Family take ‘solace’ in film showing Ger’s K2 summit

Alan Owens


Alan Owens

'I hope that it inspires others to be heroes': Ger McDonnell's brother JJ, his mother Gertie and The Summit's director Nick Ryan. Picture: Dave Gaynor
THE Summit, the film about the K2 mountain tragedy that claimed the life of Limerick climber Ger McDonnell, is to open in cinemas this Friday.

THE Summit, the film about the K2 mountain tragedy that claimed the life of Limerick climber Ger McDonnell, is to open in cinemas this Friday.

The gripping documentary film, which mixes real footage of the climb and interviews with survivors with reconstructed scenes, has won awards all over the world.

Nick Ryan’s film will be screened in Limerick, described by Ger’s brother JJ as “very important”.

“I would hope that people will go to see it. The family have no financial input or gain in any way from this. I think that it can only be really appreciated - the enormity of the mountain and the challenge that they faced - by seeing it on the big screen,” he said.

After the 2008 tragedy, conflicting reports swirled about Ger’s final hours on the mountain, who was the first Irish person to summit K2 and died on his return. The film clears up any mystery, piecing together the wealth of evidence available, confirming that McDonnell tried desperately to save three trapped climbers before being hit by an ice fall on his descent.

“The movie is not about Ger, even though it captures the essence of him and he is a central character,” said JJ. “So I and the family are delighted with this and that his story has got out there.

“Everything in this movie, we knew after ten days. It is beyond doubt, there is photographic evidence, which we know for a fact, that Ger was actually coming down after the members of the Korean team, that he had successfully freed them.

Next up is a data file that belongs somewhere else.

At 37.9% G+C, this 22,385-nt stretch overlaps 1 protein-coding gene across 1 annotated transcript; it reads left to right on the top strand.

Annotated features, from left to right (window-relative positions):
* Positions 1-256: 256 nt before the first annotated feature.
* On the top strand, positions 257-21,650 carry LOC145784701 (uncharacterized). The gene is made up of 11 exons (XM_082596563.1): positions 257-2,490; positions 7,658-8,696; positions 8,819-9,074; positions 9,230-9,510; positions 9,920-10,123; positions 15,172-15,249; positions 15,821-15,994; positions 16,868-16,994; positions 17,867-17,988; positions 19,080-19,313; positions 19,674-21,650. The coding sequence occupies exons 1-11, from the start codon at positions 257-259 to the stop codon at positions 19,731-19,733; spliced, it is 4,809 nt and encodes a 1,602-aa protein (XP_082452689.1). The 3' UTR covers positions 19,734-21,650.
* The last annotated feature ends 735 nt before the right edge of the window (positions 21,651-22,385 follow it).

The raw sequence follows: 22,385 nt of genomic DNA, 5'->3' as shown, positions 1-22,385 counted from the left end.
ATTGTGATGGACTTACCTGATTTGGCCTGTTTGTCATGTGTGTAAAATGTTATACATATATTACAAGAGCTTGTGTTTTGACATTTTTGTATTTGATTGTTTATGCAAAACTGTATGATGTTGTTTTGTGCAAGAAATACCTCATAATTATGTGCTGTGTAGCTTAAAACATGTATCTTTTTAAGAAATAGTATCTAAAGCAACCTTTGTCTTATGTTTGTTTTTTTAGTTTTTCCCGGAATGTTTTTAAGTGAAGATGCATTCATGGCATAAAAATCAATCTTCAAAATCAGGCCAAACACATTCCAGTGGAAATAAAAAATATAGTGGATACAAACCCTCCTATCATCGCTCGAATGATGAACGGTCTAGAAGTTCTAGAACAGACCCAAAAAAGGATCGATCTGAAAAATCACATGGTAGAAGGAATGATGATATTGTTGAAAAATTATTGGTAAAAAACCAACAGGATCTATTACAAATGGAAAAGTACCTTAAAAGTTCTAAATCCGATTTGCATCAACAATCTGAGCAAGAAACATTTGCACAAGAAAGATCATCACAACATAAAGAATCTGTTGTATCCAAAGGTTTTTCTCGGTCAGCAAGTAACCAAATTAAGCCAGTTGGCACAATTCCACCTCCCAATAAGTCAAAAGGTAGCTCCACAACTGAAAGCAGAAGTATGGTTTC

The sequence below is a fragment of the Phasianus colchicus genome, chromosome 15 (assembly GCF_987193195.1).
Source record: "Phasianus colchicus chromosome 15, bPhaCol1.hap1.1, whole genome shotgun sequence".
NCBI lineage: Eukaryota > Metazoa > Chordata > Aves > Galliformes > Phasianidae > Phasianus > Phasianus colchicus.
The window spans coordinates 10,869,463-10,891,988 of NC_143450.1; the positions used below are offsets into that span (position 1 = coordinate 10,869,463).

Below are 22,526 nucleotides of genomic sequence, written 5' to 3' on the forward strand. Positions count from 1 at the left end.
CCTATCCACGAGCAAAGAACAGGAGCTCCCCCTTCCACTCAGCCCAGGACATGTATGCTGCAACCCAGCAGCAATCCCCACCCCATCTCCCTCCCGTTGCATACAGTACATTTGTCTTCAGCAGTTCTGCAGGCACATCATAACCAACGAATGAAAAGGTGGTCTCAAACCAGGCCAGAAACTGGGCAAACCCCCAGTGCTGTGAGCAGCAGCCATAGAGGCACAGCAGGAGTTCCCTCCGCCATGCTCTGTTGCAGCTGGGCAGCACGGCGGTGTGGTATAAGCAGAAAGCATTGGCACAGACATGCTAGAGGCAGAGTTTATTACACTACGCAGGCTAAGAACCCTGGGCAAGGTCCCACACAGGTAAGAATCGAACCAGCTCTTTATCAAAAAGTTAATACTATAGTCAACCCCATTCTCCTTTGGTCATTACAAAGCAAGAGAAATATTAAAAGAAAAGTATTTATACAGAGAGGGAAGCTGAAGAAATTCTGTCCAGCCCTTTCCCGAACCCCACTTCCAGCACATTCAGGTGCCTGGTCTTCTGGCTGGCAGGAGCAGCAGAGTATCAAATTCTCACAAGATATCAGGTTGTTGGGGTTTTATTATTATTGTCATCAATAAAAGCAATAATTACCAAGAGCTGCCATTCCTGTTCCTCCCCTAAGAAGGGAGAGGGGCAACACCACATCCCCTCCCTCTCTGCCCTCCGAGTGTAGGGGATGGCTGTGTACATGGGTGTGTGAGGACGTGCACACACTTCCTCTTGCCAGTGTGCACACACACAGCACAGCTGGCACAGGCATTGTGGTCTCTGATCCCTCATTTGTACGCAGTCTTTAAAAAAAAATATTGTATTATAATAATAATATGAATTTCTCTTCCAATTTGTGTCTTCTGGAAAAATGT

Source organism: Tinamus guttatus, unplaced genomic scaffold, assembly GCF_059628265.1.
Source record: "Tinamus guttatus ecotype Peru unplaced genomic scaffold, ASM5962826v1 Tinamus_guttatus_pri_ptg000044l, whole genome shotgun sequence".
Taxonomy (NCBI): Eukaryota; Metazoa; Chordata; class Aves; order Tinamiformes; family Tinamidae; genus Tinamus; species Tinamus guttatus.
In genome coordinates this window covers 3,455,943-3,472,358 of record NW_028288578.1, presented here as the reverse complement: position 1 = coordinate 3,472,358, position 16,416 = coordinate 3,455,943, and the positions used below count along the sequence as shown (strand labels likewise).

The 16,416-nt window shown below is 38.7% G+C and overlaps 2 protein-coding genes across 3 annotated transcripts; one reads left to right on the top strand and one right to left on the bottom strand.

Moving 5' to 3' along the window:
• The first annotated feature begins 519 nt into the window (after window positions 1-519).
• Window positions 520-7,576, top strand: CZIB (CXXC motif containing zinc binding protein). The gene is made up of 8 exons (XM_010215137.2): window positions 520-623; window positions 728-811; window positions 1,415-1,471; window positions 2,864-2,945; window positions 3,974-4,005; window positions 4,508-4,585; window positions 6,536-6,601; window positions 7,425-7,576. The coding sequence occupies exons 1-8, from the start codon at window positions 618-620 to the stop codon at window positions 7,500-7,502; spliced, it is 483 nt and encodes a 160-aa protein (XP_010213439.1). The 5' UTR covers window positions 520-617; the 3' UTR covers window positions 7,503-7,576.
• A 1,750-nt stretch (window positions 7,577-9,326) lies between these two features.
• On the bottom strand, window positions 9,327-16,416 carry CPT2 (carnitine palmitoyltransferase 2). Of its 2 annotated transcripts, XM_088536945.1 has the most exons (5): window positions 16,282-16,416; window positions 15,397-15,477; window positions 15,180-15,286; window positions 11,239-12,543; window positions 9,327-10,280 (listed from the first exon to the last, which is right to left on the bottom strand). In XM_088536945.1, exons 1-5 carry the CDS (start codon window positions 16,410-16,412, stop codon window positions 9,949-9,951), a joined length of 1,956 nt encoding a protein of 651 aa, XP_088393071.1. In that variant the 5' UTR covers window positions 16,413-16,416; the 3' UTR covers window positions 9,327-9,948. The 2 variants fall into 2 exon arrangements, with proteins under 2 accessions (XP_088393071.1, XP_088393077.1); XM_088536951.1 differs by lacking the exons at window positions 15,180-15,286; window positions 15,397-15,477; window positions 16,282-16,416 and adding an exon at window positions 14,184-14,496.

“I don’t know why, in interviews in general about this, people use words like ‘attempted rescue’ instead of ‘successful’. Unfortunately they were subsequently hit. If they had lived, for us as a family, Ger would not have died in vain.”

Ger was posthumously awarded the Targa d’Argento Pinzolo gold medal for his heroic efforts, but it is thanks to the global reach of this film that his story will be known worldwide, offering some solace to the family.

“My mother, and this is very hard, gets joy from seeing this movie. To see how evidently happy he was there, with all his friends, on the mountain, climbing - that has acted as an extreme solace for her,” said JJ.

“The film speaks for itself, and Nick has done a great job. The thing is that he could have survived but in fairness he made a conscious decision and it is something for me that I know if he hadn’t done this, if he hadn’t stopped, it would have tormented him for the rest of his life.

“There are two types of heroes in the world as far as I am concerned, accidental heroes and conscious heroes. In relation to this film, I hope it inspires others to be heroes and save lives consciously. If it could serve to do something like that for others, I think it will have achieved a lot.”